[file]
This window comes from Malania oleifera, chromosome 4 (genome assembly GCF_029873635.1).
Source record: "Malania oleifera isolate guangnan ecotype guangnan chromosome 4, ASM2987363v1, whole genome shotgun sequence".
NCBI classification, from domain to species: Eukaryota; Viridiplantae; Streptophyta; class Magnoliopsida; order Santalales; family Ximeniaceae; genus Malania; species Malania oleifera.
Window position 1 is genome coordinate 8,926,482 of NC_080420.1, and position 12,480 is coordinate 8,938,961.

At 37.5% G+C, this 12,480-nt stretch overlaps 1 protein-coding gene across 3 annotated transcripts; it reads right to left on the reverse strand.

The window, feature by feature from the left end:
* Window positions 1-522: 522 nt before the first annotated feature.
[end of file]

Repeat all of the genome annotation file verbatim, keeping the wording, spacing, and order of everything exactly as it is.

This window comes from Malania oleifera, chromosome 4 (genome assembly GCF_029873635.1).
Source record: "Malania oleifera isolate guangnan ecotype guangnan chromosome 4, ASM2987363v1, whole genome shotgun sequence".
NCBI classification, from domain to species: Eukaryota; Viridiplantae; Streptophyta; class Magnoliopsida; order Santalales; family Ximeniaceae; genus Malania; species Malania oleifera.
Window position 1 is genome coordinate 8,926,482 of NC_080420.1, and position 12,480 is coordinate 8,938,961.

At 37.5% G+C, this 12,480-nt stretch overlaps 1 protein-coding gene across 3 annotated transcripts; it reads right to left on the reverse strand.

The window, feature by feature from the left end:
* Window positions 1-522: 522 nt before the first annotated feature.